Ten people were killed during the four-day Christmas weekend this year. That’s four more than 2008, according to the Richmond Times-Dispatch. We know at least two of these car wrecks involved drinking and driving.
It’s so frustrating to hear about fatal car accidents that could have been prevented if basic responsibility had been employed by the at-fault driver. For example, there was a recent car crash on Interstate (I-264) which featured a driver plowing through barriers and ignoring caution signals on the I-64 HOV interchange and exiting onto the wrong lane on I-264 west. The end result was a serious car crash and the death of Frances Wilson of Chesapeake, Virginia (VA). We don’t know if the at-fault driver was drunk or on some type of medication, but it wouldn’t surprise me if they were due to the high level of negligence involved in this wreck.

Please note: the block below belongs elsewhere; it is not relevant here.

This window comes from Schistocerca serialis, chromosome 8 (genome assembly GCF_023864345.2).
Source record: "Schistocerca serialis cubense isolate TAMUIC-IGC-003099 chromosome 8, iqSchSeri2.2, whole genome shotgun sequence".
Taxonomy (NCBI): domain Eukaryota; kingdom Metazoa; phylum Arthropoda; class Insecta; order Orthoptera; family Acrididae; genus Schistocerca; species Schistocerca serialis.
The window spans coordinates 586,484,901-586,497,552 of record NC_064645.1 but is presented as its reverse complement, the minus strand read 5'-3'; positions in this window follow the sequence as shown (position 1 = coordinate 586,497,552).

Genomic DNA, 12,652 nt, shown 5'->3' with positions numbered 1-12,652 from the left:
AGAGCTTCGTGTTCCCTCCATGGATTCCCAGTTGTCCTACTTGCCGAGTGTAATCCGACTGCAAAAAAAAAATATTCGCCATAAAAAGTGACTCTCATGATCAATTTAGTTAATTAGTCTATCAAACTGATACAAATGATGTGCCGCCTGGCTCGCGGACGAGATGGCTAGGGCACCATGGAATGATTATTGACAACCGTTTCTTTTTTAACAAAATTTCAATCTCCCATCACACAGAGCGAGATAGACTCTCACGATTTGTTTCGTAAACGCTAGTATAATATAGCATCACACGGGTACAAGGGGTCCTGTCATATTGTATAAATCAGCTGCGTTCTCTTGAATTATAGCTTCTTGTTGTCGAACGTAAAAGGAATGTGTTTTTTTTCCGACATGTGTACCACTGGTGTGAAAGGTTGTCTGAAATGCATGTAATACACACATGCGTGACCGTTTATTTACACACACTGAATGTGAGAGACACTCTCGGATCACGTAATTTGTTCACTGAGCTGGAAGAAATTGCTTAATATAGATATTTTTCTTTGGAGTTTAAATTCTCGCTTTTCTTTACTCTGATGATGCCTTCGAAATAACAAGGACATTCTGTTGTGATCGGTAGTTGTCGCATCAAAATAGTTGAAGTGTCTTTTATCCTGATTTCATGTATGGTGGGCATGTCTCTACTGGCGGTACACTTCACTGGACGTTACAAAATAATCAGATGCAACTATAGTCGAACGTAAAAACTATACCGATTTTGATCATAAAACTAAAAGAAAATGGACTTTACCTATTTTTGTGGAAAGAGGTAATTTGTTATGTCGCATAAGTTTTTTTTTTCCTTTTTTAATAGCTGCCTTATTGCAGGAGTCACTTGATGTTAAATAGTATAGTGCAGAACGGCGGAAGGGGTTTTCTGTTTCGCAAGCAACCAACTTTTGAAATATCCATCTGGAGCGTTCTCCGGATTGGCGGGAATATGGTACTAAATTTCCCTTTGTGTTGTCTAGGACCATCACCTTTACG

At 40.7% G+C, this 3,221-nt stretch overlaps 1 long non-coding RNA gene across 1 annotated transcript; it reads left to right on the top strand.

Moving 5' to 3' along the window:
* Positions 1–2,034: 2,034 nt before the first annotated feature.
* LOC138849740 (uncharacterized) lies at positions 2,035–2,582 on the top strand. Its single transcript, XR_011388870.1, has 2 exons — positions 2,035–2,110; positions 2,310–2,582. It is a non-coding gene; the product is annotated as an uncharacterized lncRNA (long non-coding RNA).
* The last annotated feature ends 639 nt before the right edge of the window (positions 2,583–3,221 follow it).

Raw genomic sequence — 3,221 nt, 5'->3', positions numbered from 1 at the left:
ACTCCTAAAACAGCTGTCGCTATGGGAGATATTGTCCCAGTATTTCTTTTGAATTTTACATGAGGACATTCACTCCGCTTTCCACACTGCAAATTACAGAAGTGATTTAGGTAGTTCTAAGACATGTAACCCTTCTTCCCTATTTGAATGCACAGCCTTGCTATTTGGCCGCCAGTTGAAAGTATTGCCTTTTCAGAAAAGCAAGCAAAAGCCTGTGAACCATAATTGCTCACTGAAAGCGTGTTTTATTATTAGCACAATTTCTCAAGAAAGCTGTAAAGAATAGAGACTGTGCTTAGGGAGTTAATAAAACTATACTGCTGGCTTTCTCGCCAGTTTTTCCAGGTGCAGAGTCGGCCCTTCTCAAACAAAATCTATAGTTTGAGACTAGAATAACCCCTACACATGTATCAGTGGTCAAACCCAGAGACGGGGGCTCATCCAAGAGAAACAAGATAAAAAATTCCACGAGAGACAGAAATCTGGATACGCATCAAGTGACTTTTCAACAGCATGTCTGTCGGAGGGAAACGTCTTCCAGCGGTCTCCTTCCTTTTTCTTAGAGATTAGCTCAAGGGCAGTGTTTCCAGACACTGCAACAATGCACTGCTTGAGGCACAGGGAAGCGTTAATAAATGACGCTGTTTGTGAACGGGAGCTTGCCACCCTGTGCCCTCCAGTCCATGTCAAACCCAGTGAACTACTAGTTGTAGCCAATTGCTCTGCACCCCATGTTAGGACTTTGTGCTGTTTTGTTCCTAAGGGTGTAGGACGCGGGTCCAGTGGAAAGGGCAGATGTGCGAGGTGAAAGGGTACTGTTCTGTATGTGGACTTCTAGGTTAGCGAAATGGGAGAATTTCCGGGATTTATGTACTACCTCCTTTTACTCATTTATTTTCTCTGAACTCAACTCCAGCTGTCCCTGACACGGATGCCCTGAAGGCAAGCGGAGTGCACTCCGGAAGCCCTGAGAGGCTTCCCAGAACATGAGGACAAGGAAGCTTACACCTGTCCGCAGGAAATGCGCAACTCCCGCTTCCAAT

According to the National Highway Transportation Safety Administration, 38 percent of all fatal car accidents during Christmas and 54 percent of all New Year’s fatal car accidents are attributed to drinking and driving. I understand the temptations associated with drinking at a party during the holidays. You’re with friends having a good time exchanging gifts and reminiscing about events of the year, but this is no excuse to drink excessively and drive.
I know this is common sense but if you’re going to be driving, it’s essential to restrict alcohol consumption (for both your safety and the safety of any passengers in your vehicle).
About the Editors: Shapiro, Cooper, Lewis & Appleton personal injury law firm (VA-NC law offices ) edits the injury law blogs Virginia Beach Injuryboard, Norfolk Injuryboard, and Northeast North Carolina Injuryboard as a pro bono service to consumers.